Late on January 5th, the Illinois General Assembly filed a 611 page bill that eliminates law enforcement as we know it from every community in the State. The Illinois G.A. has until January 13th to pass legislation before the next duly elected General Assembly takes office. Senate Amendment number two to House Bill 163 radically changes law enforcement, victim services, criminal proceedings, and the protections of every law enforcement officer in the State, regardless of employment as a peace officer, deputy, trooper, university police officer, corrections officer, court security officer or other law enforcement.
Through 611 pages, HB 163 eliminates all protections from law enforcement officers. It eliminates officer’s ability to pursue their job without civil liability, it eliminates the ability of officers to pursue collective bargaining agreements, it invalidates the constitutionally protected due process of officers and it substantially increases the costs for employers of law enforcement officers.
Specifically, SB 163 does the following:
- Eliminates Qualified Immunity for police officers, making them civilly liable to siren chasing trial lawyers
- Eliminates Officer’s rights to Collectively Bargain, creating a “special class” of public employee who does not have these rights in Illinois
- It Eliminates impartial arbitration over burdensome residency requirements
- Allows for unrestricted and ungoverned disciplinary policies of law enforcement officers
- Prohibits departments from taking advantage of cost-saving federal surplus programs
- Allows officers to be punished or fired based on anonymous and unsubstantiated or unverifiable complaints
- Mandates that those unsubstantiated and unverified complaints be kept to be used against officers forever, with no destruction and no limits on how they can be utilized to inflict harm on officers
- Substantially increases both initial and ongoing education requirements with no money to pay for the increased costs and no assurances that the courses will even be offered
- Mandates the use of body cameras by all departments for every officer with no money to pay for the cost of those cameras
- Defunds any department that does not comply 100% with the draconian requirements of the legislation
- Eliminates funding for law enforcement agencies
- Eliminates Cash Bail
- Enacts multiple benefits for felons
- Prohibits use of force in almost all situations, and makes officers criminally liable for virtually any use of force
- Removes prohibitions against obstructing police officers
- Charges officers with Official Misconduct, a class 3 felony, for banal and incidental issues
This Bill Is A Threat To Law Enforcement in Illinois
The fight over this bill is a fight to save law enforcement. If we loose this fight, it might as well be a crime to be a law enforcement officer in Illinois. You need to contact your Senator and Representative to implore that they do not hand this state over to the felons while criminalizing our profession. I have included some simple instructions to help you, your friends, your coworkers and your family members in helping to save Illinois from this destructive agenda. We are all counting on you.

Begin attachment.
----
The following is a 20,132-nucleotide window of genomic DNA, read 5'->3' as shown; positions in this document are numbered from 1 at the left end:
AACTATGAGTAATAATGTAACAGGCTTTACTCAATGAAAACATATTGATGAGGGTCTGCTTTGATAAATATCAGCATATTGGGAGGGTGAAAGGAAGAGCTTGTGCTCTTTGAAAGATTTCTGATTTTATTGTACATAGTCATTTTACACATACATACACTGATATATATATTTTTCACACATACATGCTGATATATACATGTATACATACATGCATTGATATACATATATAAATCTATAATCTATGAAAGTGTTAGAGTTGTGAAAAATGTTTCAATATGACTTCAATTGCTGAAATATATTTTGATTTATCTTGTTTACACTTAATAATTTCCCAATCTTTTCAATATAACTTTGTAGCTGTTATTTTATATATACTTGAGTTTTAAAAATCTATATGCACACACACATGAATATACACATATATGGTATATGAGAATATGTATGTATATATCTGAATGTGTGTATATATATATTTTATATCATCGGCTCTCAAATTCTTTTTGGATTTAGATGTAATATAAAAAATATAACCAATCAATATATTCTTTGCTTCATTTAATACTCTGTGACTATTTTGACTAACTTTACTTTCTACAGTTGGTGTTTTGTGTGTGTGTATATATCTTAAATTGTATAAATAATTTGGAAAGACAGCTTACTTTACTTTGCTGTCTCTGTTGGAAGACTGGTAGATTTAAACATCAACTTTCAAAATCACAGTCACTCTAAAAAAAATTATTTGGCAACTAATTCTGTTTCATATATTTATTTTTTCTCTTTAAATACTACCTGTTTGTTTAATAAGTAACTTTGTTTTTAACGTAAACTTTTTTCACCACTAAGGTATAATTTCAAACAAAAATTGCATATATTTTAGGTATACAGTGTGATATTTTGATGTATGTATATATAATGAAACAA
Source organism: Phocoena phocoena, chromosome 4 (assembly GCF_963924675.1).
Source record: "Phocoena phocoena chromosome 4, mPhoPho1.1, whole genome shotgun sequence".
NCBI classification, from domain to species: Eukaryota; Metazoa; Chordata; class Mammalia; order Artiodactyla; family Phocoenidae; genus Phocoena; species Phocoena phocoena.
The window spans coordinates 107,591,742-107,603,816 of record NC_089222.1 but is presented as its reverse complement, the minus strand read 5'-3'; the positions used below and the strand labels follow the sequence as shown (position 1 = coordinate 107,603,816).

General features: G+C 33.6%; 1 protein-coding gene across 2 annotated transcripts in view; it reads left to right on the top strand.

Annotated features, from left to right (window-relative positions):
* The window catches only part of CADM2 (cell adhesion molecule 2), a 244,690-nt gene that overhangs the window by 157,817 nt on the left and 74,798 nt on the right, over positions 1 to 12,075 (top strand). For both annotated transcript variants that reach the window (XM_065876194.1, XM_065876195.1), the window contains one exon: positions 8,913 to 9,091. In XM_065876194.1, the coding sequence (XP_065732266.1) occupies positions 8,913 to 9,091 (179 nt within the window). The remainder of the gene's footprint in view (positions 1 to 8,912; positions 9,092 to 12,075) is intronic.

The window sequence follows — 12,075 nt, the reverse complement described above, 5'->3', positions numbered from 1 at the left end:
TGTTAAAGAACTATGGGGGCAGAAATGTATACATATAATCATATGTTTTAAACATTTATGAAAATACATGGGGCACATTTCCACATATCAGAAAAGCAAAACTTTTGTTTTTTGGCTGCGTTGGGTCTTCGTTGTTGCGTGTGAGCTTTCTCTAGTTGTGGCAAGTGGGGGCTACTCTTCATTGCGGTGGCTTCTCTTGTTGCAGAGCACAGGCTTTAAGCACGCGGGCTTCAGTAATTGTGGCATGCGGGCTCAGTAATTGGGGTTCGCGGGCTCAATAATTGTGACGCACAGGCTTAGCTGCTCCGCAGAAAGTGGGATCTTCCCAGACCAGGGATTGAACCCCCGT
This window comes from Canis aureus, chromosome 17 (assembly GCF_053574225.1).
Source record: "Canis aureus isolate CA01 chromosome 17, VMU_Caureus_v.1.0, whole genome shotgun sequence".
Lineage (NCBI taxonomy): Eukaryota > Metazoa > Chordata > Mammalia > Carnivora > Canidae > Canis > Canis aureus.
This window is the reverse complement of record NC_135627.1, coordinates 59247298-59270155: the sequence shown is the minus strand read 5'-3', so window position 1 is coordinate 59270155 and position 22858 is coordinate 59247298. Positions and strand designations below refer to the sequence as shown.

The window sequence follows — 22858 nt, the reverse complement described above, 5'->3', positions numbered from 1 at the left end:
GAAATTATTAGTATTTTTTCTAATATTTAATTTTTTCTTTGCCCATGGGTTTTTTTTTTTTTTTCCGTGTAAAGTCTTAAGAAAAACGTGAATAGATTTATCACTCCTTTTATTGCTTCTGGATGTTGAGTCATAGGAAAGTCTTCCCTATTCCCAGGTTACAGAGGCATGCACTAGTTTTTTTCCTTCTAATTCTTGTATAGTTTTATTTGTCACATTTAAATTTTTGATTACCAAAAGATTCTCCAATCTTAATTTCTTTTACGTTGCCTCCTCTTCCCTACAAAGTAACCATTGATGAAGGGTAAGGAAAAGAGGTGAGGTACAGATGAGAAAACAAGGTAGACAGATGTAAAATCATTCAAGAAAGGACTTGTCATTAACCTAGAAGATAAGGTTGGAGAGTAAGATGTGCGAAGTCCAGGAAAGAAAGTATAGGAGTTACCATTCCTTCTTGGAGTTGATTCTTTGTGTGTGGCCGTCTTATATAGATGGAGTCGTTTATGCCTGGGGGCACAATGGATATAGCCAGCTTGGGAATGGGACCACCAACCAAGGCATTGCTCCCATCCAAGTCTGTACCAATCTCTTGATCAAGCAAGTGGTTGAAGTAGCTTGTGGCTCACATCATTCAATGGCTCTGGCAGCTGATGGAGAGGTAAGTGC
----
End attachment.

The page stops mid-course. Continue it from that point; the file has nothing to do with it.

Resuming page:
- Find your local elected officials by going to the Illinois State Board of Elections. You can get there with this link:
If you live somewhere other than you work, please consider contacting the elected officials for both locations. You can use your work address on the State Board of Election’s website just like a home address. You can always say “I work in Springfield…” or “I live in Decatur…”
- Go to ILGA.gov to find the contact information for your legislators. Click the “Members” text under the House or the Senate columns to pull up the list and then just click on your legislator’s name. It will list the various contact details for your legislator, and you can pick how you want to contact them. You can email them or call their district office or their Springfield office. Choose whatever one you want, they all work. If you decide to call, you may have to leave a message on a machine or with staff. Do not worry, and it is not important that the legislator call you back. Just be sure to leave in your message that you need them to vote no on HB 163 or bills that eliminate law enforcement from their (and your) community. Do not be stressed about it, it is very easy to do.
Some advice on being the most effective advocate you can be includes:
- Be respectful of their time, long calls, and long messages are not necessary. Remember, these individuals work for you, so the most important thing is to let them know how they can do the best job for you.
- Be professional. Do not assume they are against you or supportive of the bill. Let them know what you think and what you want, but do not blame them or accuse them.
- If they disagree with you there is probably nothing you can do to change their mind. That is ok, but please remember how they handled your concerns when it is time to re-up their employment contract.
- If they do not respond to you, do not feel ignored. They are getting hundreds of calls and emails. They will read every email and listen to every message. Your voice is being heard.
- Feel free to include personal or local information. We all care about our community the most, and that is true of legislators. Feel free to share how this would hurt you, your family and your community. Be a neighbor first, a law enforcement officer second and a willing partner third.
- Thank you for being part of the effort to save law enforcement and making democracy work in the process. Feel free to let The Illinois Fraternal Order of Police know if you have problems, great results or questions.